2. Identify who is responsible for each step. After identifying the tasks that need to be handled, the next relevant step is finding out people who will be accountable for each step and delegate roles. Bring together all the people relevant to the workflow and collaborate to create a draft of the process in detail, including what workload is assigned to who. A workflow manager can be assigned to be responsible for the overall process. All the stakeholders should be made aware of their responsibilities and the information needed to carry out certain roles and establish accountability for the tasks they perform.

  3. Outline the workflow. Workflow design involves compiling a list of all the steps to be followed in the workflow. Time-consuming steps may be set aside for outsourcing or eliminated. A workflow diagram works to visualize the process. A user-friendly workflow management tool to build workflows will also come in handy at this stage. A workflow template will serve this purpose. It makes it easier to outline procedures, identify the resources required, and establish the roles for the completion of the project.

  4. Get approval from the responsible team. Once the workflow is tested, modified, and proved efficient, the next step involves seeking approval from the responsible team. When asking for approval, the team responding needs to be convinced that the workflow will be of benefit to the organization in order to approve it. Once convinced of a powerful workflow, the team will grant permission for its use.

  5. Finalize and implement workflows. After gaining approval from the responsible team, the final step will entail training the team on the new workflow and deploying the new workflow. This can be accomplished by first deploying it to a small team first before sending it out to the entire organization. When the requirements change, it will be possible to adjust the workflow to accommodate the new requirements.

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Examples of HR Workflows

New Employee Onboarding

Onboarding is a process whereby new employees of a company are integrated into both the social and performance nature of their jobs. In simple terms, it defines an employee orientation process. It may be surprising to know that about 25% of companies lack a formal onboarding process. The essence of establishing an effective onboarding is of great impact. It not only increases the chances of retaining employees by about 70% but also improves their performance by around 50%. New hires feel welcomed and are introduced to the company culture and their responsibilities. New employees become informed about company policies and regulations, the culture of the company, duties and performance expectations, and establishing healthy relationships and boundaries. The onboarding process may be carried out in a series of five steps namely;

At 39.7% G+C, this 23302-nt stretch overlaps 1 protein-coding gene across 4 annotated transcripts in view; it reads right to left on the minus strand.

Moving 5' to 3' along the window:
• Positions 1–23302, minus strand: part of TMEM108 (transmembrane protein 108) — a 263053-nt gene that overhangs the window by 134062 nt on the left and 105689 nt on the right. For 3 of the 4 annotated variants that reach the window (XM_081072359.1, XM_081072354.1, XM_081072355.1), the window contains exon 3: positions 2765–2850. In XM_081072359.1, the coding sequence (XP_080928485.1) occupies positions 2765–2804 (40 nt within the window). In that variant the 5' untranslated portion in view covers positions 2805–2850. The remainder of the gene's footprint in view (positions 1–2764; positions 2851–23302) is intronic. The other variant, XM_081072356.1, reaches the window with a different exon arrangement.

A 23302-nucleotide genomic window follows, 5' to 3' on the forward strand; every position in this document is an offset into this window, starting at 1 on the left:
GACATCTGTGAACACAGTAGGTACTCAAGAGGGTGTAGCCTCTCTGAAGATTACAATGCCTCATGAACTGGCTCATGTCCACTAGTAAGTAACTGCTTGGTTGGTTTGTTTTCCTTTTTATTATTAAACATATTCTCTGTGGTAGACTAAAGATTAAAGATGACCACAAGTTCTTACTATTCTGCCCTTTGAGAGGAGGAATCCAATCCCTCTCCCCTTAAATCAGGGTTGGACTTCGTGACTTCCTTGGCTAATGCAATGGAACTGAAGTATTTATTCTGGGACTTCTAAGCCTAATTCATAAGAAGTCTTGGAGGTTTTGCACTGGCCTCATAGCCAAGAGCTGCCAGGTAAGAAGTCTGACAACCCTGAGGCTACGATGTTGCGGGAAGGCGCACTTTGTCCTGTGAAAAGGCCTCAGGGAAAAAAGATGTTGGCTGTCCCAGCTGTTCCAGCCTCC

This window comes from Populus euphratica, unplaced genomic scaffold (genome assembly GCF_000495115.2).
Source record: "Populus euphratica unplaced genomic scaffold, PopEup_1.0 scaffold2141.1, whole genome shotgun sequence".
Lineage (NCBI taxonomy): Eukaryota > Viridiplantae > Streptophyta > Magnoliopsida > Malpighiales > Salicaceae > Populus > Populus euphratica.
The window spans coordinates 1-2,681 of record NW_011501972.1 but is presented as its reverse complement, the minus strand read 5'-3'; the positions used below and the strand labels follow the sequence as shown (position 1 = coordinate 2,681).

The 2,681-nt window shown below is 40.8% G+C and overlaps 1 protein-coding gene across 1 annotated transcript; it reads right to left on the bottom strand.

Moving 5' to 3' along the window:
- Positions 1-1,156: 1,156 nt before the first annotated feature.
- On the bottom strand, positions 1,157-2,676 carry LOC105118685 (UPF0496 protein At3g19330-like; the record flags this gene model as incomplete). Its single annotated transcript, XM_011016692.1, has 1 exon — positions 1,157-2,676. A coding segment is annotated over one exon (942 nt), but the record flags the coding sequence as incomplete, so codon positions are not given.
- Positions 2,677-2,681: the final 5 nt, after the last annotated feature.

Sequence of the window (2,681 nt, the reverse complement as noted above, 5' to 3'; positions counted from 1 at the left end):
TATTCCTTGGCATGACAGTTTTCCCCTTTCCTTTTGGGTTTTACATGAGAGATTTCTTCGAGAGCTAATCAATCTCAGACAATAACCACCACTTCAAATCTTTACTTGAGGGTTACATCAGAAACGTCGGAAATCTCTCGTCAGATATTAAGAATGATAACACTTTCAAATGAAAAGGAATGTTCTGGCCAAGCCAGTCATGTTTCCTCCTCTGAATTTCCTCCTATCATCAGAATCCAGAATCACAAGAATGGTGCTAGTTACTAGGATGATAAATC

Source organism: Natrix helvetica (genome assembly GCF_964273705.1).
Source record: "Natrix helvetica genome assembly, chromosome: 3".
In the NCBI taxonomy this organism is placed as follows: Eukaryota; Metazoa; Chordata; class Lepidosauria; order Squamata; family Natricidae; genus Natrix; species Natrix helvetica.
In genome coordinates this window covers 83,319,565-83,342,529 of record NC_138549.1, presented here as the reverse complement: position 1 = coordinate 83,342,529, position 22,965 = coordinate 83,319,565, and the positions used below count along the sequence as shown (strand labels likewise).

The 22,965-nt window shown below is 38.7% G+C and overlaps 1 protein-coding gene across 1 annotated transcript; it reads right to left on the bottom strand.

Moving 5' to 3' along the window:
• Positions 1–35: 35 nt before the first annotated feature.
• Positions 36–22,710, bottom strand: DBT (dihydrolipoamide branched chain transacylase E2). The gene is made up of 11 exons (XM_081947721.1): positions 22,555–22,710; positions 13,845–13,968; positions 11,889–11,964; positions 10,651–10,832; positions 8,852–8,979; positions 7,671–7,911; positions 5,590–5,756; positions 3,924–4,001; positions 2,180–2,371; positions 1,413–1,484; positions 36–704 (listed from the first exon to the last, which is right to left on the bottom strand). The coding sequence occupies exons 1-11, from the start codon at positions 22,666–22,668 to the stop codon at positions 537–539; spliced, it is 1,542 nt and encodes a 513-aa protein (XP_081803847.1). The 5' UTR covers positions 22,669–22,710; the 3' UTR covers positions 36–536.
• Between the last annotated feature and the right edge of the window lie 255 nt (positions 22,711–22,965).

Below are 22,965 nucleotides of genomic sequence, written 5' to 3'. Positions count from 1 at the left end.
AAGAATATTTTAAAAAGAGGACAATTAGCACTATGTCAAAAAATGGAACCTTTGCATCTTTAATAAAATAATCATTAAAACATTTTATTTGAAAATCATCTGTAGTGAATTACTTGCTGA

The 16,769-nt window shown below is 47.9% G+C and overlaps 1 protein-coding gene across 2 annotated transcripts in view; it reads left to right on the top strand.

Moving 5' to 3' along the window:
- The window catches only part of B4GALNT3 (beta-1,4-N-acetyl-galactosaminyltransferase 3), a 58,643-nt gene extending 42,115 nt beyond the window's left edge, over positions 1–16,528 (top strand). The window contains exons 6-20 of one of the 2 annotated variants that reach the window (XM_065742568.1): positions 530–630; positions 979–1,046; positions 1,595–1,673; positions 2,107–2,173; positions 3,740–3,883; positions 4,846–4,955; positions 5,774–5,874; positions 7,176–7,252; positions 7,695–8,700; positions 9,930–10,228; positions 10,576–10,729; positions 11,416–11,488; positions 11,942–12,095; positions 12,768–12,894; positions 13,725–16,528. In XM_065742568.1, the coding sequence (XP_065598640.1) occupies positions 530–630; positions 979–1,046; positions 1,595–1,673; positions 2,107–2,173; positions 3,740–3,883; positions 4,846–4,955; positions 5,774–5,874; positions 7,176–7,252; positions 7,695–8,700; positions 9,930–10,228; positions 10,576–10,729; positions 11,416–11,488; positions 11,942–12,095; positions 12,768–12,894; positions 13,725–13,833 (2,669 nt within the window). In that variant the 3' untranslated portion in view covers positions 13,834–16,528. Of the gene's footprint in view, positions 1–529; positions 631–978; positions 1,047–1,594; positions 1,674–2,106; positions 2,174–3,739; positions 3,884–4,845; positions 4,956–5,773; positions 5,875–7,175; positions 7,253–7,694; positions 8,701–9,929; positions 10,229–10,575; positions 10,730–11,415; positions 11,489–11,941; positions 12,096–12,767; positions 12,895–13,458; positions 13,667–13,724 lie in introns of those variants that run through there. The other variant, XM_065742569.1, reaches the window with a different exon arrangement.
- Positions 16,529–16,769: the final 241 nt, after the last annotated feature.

• Preparation which includes paperwork that needs to be completed before the arrival of the employee and an informal introduction
  • Orientation involves a lot of human resource processes such as staff training and reviewing policies of an organization.
  • Integration is the stage of the process where new hires familiarize themselves with colleagues with similar responsibilities.
  • Engagement is the personal interactions with members of the team meant to welcome the new employee and make them comfortable
  • Follow-up is the stage is the evaluation of the performance of a new hire

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Employee offboarding

Resignation, termination, or retirement is followed by a formal process of severing the relationship between the employee and the company. It involves all the decisions and processes involved when an employee leaves work. This can include an exit interview, explaining what will happen to their healthcare benefits, and collecting any company equipment that they were issued.

Time-Off Requests

Time off requests are formal inquiries from employees to take time off of work. Businesses that adopt a standardized vacation request are able to manage time better than those that do not. At the same time, they can avoid mistakes such as approving too much vacation time or approving too many requests on the same day within the same department. A request workflow ensures that the needs of the business are taken care of while at the same time allowing employees to take some time off

Conclusion

A workflow is a necessary tool of survival for any business. Workflow makes automated business processes possible and improves business decision-making, decreases runtime, and reduces costs. Process optimization is made possible with workflow software. Businesses that thrive have well-designed workflows that are efficiently facilitating smooth running, management, and profitability. Creating and setting up a business workflow that is effective and implemented may seem very rigorous. But it can be simple.

It is therefore advised that a business adopts a platform to be able to automate an effective workflow. PeopleSpheres is a customizable HR solution, designed to allow agile HR professionals to build intuitive and automated workflow solutions that span across multiple software and HR functions.

We would love to help you with your workflow integration. Contact us and get started in creating seamless HR workflows today!